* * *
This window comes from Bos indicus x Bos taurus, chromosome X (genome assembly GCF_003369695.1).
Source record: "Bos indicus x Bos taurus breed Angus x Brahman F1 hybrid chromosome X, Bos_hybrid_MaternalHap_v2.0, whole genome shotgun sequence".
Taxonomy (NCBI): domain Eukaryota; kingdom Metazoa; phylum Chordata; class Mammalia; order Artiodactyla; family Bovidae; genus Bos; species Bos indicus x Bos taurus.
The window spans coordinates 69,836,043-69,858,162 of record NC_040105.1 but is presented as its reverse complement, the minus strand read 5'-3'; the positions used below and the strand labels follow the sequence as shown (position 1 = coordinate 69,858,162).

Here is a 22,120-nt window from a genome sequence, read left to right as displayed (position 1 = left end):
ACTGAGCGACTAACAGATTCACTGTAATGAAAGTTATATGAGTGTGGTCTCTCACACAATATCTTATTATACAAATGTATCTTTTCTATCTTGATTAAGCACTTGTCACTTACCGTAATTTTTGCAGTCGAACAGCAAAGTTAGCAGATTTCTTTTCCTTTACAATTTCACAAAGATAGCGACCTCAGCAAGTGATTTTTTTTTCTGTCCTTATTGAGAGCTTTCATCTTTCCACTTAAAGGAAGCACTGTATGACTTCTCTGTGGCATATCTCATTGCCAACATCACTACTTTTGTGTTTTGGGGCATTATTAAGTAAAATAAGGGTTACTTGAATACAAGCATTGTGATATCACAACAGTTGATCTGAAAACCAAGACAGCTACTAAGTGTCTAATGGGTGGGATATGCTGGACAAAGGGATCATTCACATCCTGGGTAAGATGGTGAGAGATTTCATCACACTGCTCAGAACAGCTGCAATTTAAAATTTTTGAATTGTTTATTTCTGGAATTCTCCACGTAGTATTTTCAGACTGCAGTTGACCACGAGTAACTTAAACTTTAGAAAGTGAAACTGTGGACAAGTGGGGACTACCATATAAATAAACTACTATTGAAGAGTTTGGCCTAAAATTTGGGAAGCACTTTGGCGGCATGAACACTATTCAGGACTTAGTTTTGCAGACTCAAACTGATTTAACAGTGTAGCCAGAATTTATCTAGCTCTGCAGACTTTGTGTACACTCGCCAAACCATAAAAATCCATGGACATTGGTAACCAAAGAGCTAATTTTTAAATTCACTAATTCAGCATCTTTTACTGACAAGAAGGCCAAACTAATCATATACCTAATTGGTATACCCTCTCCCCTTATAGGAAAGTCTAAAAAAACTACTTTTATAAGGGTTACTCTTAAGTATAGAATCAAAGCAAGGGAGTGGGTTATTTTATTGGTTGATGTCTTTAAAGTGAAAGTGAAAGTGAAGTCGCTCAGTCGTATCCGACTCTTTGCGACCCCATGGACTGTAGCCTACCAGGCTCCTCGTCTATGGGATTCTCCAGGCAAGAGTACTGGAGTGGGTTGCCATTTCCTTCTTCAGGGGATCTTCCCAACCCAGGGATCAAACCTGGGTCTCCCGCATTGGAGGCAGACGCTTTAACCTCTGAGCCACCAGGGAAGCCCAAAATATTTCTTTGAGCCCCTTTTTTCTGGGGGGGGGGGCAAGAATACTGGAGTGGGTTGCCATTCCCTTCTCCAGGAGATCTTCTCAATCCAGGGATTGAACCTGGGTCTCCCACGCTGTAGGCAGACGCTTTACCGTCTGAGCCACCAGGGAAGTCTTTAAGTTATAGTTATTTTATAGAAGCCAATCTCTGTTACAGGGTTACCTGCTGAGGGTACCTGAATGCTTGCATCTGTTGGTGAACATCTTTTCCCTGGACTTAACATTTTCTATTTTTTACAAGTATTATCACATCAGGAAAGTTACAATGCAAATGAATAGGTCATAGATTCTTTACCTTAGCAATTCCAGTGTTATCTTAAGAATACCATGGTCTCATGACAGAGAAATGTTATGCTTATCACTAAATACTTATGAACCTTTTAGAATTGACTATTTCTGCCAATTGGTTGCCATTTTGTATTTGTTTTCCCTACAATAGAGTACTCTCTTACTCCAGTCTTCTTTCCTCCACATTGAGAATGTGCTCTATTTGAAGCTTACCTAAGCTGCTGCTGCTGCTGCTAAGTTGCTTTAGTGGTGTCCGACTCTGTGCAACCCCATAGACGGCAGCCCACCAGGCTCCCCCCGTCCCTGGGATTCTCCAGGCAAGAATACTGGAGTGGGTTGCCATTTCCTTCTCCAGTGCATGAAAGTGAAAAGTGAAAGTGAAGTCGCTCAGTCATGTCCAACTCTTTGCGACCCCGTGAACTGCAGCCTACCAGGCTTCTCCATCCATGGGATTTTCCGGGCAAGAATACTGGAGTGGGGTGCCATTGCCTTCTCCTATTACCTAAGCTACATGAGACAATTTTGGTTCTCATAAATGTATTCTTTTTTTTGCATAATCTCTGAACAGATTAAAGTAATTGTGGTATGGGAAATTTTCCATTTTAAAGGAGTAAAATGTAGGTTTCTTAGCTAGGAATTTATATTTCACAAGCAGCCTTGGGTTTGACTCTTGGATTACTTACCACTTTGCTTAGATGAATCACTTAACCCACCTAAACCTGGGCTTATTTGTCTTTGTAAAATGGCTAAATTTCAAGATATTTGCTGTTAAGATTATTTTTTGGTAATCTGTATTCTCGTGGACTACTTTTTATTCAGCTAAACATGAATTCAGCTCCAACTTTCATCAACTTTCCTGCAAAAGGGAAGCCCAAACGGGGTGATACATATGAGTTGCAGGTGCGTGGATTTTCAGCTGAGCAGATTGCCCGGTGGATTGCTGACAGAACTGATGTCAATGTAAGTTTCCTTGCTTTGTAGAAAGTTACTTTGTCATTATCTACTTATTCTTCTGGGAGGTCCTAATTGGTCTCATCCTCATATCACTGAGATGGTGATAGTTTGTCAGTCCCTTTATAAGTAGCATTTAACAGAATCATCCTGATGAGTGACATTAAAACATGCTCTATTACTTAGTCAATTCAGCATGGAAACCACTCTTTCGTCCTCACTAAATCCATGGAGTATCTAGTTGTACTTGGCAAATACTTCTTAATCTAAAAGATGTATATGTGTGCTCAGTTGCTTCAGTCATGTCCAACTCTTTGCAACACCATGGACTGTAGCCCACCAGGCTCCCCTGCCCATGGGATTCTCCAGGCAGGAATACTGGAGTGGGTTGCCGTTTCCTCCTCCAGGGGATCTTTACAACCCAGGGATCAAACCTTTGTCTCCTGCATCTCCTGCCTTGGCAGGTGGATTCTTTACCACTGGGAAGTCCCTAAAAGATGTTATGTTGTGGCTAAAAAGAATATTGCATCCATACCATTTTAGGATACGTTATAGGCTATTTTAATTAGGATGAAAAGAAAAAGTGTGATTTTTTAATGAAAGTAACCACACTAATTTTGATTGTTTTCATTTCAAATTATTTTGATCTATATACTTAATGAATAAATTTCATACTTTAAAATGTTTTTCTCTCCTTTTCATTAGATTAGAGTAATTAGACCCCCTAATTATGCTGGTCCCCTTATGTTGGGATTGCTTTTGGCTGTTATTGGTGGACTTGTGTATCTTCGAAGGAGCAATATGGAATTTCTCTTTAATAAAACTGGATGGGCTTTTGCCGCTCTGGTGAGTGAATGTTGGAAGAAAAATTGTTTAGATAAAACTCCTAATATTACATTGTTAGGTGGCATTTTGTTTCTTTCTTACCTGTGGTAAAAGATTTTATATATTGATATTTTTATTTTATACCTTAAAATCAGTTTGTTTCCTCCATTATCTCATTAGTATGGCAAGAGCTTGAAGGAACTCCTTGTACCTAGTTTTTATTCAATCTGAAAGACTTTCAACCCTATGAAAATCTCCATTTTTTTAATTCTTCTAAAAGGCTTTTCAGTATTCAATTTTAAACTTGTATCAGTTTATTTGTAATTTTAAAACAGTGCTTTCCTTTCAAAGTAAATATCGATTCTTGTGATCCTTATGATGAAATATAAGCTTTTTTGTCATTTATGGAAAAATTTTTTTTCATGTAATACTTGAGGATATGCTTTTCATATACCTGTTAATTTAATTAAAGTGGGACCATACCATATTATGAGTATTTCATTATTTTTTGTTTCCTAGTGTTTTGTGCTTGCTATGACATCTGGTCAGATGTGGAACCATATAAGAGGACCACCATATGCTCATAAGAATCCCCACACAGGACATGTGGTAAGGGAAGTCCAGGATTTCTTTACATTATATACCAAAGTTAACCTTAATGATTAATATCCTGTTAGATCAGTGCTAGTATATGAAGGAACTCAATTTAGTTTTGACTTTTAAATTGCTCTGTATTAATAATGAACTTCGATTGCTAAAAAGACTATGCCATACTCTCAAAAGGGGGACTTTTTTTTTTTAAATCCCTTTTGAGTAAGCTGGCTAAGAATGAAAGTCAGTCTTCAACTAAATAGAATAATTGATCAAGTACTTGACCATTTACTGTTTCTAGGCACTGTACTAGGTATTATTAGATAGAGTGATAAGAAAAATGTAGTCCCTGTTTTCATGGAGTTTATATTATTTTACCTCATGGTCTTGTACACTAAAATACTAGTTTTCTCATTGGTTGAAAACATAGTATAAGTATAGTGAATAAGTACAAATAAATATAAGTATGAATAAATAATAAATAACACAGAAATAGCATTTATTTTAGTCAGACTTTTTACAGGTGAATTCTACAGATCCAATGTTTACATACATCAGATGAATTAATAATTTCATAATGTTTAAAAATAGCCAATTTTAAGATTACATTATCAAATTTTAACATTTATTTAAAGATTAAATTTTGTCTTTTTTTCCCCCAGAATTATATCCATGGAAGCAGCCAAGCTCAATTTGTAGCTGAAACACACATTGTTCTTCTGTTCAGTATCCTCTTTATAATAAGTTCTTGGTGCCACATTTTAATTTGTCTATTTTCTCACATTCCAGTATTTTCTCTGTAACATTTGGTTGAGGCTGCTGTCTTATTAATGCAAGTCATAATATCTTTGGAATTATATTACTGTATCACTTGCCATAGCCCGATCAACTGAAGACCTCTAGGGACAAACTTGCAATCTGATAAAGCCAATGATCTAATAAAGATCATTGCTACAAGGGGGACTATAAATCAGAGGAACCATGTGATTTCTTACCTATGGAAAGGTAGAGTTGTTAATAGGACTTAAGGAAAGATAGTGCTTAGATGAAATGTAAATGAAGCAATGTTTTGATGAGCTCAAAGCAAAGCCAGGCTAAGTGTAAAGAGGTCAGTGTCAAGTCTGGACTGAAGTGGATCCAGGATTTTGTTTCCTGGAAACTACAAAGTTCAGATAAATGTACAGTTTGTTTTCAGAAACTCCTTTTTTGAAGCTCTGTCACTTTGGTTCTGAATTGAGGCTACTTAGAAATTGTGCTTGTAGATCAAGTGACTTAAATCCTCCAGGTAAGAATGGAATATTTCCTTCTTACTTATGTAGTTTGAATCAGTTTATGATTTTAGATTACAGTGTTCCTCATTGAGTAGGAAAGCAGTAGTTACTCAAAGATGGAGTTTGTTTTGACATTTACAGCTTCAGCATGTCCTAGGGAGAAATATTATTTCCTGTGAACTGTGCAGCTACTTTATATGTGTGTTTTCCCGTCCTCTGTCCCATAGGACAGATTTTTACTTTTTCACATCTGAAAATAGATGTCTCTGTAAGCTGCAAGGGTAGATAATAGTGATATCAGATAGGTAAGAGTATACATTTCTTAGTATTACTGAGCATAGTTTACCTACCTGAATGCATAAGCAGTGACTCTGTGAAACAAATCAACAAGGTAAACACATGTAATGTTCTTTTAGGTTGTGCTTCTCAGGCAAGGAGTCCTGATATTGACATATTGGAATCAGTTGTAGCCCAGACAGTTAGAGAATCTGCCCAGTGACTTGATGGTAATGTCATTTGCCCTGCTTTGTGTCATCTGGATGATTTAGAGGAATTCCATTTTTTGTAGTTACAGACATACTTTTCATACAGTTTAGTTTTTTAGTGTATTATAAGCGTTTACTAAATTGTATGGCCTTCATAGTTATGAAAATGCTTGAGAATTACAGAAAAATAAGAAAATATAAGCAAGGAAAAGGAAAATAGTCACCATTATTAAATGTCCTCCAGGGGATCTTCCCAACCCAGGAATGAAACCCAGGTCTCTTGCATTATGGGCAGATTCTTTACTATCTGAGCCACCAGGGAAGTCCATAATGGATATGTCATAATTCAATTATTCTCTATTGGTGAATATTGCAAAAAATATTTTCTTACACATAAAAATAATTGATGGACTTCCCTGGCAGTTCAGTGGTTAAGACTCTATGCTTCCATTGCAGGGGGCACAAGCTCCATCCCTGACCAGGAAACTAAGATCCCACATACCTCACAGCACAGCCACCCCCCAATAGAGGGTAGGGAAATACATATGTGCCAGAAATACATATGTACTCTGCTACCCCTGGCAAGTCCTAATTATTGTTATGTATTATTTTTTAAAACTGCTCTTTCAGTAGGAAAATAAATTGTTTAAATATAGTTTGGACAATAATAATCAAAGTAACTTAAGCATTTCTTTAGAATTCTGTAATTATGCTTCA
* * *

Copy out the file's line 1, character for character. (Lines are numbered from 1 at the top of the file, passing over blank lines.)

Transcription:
This window comes from Bos indicus x Bos taurus, chromosome X (genome assembly GCF_003369695.1).